Although clocks are purely functional by nature, there was a time when they became elegant and elaborate art pieces worthy of becoming heirlooms. While mechanical logs still retain that mystifying character, modern analog clocks have seemingly devolved back to their purely functional purpose. Of course, their simpler mechanisms also offer the perfect opportunity to turn them into something more than just time-keeping appliances. Wall clocks that also function as wall decor have been on the rise recently, adding some flourish to a wall that goes beyond telling the time. Some tend to be minimalist in line with current design trends, but once in a while, we come across an elaborate piece of art masquerading as a wall clock, such as Nomon’s Ciclo.
Designer: Andres Martinez (Nomon)
A clock’s main purpose is to tell the time, but you won’t always be interested in that all the time. That means that a clock, whether on the wall or on your desk, spends most of the day unused and pretty much unappreciated. It’s hard not to appreciate the Ciclo, though, which looks like a wooden ribbon stuck to your wall. There’s almost a metaphor here about time and the present being a gift. Regardless of whether that was intentional or not, it’s hard to argue that it would definitely be a great gift to others or for yourself.
Many designer wall clocks these days tend to eschew the traditional circle that encompasses a clock’s face, or at least makes them subtle or invisible. The only circles you’ll find on the Ciclo are the round pips that mark the hours. These can be the same wooden material as the rest of the clock or made from metals like brass. Whatever the material, they still stand out, sometimes ever so slightly, to make it easy to actually tell the time.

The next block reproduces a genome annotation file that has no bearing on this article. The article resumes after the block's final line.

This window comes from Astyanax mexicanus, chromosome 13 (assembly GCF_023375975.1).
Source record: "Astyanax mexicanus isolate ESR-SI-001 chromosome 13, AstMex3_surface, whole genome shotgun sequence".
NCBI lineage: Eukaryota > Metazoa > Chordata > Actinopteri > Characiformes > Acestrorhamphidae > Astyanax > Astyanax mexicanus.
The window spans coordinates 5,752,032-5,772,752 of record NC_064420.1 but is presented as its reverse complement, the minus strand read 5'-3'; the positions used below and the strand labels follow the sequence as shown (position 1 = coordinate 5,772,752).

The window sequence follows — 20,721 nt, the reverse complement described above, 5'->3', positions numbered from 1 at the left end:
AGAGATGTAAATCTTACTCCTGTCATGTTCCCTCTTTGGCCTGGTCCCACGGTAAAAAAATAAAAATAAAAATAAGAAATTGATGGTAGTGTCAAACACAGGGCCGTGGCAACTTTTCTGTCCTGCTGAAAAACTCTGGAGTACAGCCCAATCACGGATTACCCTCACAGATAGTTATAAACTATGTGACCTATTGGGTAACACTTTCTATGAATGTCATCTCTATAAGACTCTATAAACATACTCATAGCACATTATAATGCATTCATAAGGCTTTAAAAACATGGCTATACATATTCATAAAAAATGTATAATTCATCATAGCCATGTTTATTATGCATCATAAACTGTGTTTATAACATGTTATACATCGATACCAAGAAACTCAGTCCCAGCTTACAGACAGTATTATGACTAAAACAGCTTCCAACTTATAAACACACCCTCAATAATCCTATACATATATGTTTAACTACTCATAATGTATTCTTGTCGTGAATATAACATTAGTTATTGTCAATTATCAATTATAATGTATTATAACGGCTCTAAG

The centerpiece of the clock is, of course, the wooden strips that make up its body. These thin sheets of wood are bent at their center and then arranged in a floral pattern to create the semblance of a round face. The wedge-shaped gaps between each strip not only create interesting whitespace to break the monotony of the wood but also provides color contrast, especially if the clock is affixed to a wall with a light hue.
Each Ciclo is made by hand, and the wood is sustainably sourced forested wood. That almost makes the wall clock completely sustainable if not for the electronics it needs to actually fulfill its function. It’s still better than many of the plastic-based wall clocks that litter not just markets but even some designer shelves.
The Ciclo is definitely a work of art and a handcrafting masterpiece, one that can easily breathe life into a barren wall. Admittedly, telling time becomes secondary with this design, but it combines function and art in a way that will continue to serve a useful purpose, even long after the clock’s batteries or electronics have died out.